When she told her husband, the two of them cried their eyes out. After that, every time they talked about it they cried. In time, they just stopped talking about it.

It was so difficult when Father was charged.. The boys were all fretting about Father Glendinning. They kept asking “Is Father going to jail?” They weren’t eating. They weren’t sleeping. They were just so worried about Father Glendinning and what was going to happen to him.

She in turn was so worried about her boys. One had a bad heart condition; another a serious chest condition. She was worried about their health. If they were acting like this now, what would ever become of them if Father was sent to jail? So, no, she didn’t want Father Glendinning to go to jail. That , she was sure, would make things worse for the boys.

That was why, when she was contacted by someone involved in the case, Martha said she didn’t want to see Father go to jail.

In no time she was contacted by someone “high up” in the diocese. He said he was sorry about what happened.  

Martha was asked to testify. She was led to understand that Father Glendinning would receive the treatment that he needed and would have no further contact with other children.

She testified.

Afterwards, a nun thanked Martha for testifying for Father.

Martha set her straight. She told the nun she did not testify for Father Glendinning. She testified for her boys.  

After the trial, there was no word from the Church. She knew nothing about counseling for children who have been molested.

Martha was put on nerve pills. The doctor thought she had a nervous stomach. She didn’t tell him what had happened to her boys. She couldn’t. For twenty-five years she took those pills.

Sometime after the trial, the boys started acting up in general. Two of her boys started getting into trouble at school. There was a break and enter. There were drugs. David particularly was belligerent.

Martha couldn’t understand what went wrong. She had tried to raise them right. She didn’t smoke or drink. Never for a moment did she think the troubles had anything to do with the molestations. She blamed herself for their behavior.

Her attendance at Mass started to slow down. At first she just didn’t go as often. Slowly it petered out. In time she stopped going altogether.

In all those years the only person she ever talked to about what had happened to the boys was her husband. Neither of them told anyone. Not even friends or family. It was all kept quiet. Nobody knew. They were trying to protect their boys.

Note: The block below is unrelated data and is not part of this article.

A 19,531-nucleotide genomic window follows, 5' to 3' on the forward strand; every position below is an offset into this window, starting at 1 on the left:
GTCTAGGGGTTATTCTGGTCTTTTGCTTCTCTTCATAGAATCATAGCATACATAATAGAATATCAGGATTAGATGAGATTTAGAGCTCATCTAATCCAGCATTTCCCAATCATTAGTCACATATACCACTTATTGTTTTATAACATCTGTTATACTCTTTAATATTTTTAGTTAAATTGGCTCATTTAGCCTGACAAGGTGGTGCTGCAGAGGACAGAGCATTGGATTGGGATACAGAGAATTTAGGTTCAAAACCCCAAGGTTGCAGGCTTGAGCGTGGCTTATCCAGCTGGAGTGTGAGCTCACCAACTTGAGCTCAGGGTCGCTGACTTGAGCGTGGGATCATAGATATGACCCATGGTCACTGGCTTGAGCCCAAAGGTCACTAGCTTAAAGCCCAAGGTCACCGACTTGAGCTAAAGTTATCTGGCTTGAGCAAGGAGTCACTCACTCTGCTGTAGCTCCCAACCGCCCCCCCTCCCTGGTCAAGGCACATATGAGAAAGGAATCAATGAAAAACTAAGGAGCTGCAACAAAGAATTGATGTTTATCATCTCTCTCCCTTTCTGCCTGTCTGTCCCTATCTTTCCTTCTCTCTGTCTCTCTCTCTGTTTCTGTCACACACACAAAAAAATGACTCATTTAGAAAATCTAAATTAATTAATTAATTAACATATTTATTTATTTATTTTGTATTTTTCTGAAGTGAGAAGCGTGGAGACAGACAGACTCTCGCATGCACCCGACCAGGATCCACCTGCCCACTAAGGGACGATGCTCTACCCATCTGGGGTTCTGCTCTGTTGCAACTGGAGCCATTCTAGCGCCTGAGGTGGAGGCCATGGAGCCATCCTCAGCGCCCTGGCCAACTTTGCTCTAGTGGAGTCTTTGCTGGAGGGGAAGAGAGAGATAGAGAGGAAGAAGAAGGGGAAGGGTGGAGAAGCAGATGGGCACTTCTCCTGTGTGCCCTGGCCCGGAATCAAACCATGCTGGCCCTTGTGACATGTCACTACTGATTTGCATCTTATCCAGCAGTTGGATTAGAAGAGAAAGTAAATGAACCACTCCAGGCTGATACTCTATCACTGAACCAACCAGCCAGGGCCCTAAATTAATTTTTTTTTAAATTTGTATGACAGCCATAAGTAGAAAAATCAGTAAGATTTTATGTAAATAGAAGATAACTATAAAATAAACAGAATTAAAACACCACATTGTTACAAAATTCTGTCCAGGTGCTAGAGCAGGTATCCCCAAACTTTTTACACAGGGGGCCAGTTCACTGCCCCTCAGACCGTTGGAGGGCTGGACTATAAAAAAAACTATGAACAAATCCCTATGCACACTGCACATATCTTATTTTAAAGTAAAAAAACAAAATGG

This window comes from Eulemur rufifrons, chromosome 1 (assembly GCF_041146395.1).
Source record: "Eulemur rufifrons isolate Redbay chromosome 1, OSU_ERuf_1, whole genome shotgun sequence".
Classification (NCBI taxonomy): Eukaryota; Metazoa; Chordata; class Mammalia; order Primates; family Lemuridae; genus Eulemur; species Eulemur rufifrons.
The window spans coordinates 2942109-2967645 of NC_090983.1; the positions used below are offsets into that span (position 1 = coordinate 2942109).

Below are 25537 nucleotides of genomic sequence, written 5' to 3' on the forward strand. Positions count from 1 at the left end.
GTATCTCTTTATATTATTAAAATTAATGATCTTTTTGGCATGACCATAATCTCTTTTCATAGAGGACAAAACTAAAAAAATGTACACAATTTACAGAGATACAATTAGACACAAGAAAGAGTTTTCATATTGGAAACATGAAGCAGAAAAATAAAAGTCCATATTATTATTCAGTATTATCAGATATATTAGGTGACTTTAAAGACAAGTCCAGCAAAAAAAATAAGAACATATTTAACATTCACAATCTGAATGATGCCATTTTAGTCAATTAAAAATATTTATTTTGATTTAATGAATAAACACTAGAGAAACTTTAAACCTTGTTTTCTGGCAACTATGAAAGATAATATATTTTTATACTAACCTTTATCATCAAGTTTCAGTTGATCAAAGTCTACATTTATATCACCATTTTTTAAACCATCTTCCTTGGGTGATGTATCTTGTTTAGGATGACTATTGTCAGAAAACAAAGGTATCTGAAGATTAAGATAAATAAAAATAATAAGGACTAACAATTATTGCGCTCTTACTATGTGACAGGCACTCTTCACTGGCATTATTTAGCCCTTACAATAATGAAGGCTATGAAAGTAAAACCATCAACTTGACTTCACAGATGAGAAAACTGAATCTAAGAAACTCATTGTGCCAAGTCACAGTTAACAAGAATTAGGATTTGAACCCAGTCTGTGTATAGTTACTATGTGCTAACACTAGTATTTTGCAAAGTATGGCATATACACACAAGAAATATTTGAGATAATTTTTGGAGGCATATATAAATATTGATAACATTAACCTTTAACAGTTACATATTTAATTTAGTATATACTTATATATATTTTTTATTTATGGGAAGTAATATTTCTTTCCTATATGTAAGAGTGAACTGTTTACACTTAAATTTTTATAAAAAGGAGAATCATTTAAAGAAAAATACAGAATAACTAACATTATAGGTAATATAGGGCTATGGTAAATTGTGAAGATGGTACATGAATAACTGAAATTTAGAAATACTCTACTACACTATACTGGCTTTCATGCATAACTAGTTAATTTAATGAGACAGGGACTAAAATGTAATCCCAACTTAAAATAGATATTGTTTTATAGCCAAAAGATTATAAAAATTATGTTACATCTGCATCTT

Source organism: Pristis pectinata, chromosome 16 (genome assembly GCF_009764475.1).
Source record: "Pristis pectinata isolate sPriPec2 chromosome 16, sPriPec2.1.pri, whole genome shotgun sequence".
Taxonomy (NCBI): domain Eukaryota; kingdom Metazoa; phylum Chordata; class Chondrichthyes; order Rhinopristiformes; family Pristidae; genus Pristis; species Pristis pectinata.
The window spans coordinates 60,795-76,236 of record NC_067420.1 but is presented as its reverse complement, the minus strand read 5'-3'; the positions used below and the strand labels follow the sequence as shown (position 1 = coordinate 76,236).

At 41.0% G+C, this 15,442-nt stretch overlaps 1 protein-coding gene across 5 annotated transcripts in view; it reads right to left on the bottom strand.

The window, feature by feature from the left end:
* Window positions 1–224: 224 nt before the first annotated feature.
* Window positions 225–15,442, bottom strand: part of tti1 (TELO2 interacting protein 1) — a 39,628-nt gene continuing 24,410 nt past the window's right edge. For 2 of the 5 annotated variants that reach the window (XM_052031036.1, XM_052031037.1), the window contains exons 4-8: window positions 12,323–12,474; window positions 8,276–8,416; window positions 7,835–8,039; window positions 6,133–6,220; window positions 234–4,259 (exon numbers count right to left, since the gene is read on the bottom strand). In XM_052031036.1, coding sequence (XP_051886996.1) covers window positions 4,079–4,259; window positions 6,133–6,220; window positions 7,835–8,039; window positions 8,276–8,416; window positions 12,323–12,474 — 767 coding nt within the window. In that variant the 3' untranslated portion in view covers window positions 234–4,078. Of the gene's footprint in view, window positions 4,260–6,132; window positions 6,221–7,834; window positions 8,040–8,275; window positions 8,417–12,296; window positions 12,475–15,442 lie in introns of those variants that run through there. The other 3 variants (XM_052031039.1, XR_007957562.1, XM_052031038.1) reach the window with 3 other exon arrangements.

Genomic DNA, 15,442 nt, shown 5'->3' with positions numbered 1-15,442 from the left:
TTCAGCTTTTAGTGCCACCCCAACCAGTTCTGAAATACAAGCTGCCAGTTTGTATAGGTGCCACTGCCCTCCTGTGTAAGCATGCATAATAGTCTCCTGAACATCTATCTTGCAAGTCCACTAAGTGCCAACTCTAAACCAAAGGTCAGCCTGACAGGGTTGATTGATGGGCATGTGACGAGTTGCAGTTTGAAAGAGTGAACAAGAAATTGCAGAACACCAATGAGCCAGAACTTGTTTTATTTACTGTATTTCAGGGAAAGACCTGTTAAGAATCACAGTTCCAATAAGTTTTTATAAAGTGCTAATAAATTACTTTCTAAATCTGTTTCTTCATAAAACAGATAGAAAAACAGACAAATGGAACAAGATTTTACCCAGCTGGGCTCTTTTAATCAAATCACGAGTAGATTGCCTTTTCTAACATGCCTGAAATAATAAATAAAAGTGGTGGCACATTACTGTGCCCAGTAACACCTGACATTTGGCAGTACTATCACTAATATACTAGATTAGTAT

For twenty-five long years it was all kept quiet. One day David came to her and started to talk. She finally found out how disturbed he was.

Now she feels so violated. So wronged.

Shortly after David talked to her, Martha went to her family doctor. She finally told the doctor what had happened to her boys twenty-five years ago. She was taken off the medication. Slowly. At first she was taken off completely and it nearly killed her. After that the doctor put her back on it and took her off slowly. Now she’s off it completely.

The whole thing has taken a terrible toll on the whole family. The youngest boy worshiped his four big brothers. Then they were getting into trouble.

And there was her daughter. The child was only seven or eight when Father was charged. Martha only recently learned that once, when her little girl had been at the seminary with the boys, Father Glendinning had put the child in an adjacent room with the door closed. The little girl opened the door and saw something going on. Father Glendinning yelled at her and told her to close the door.

Yes, the whole family has been affected.

She wouldn’t be so trusting again. She wouldn’t trust anyone. If you can’t trust your parish priest, who can you trust?

It tears her heart out. It’s all so painful.

2 Responses to “The Painted Preying Liturgist”

  1. Mary Smith says:

    I am absolutely horrified after reading these stories. I knew him very well as a child and as an adult, and I cannot believe it was the same person who did all these terrible things. I am sure he must also have an untold story that we will never know about, but that does not mitigate the terrible things he did to these poor innocent little ones. I will pray for all of them.

  2. Paulette Larocque says:

    I was wondering how I can get a copy of the painted preying liturgist? I am one of the victims in this story and would like to have a copy. Please let me know how I can get a copy of this? Thanks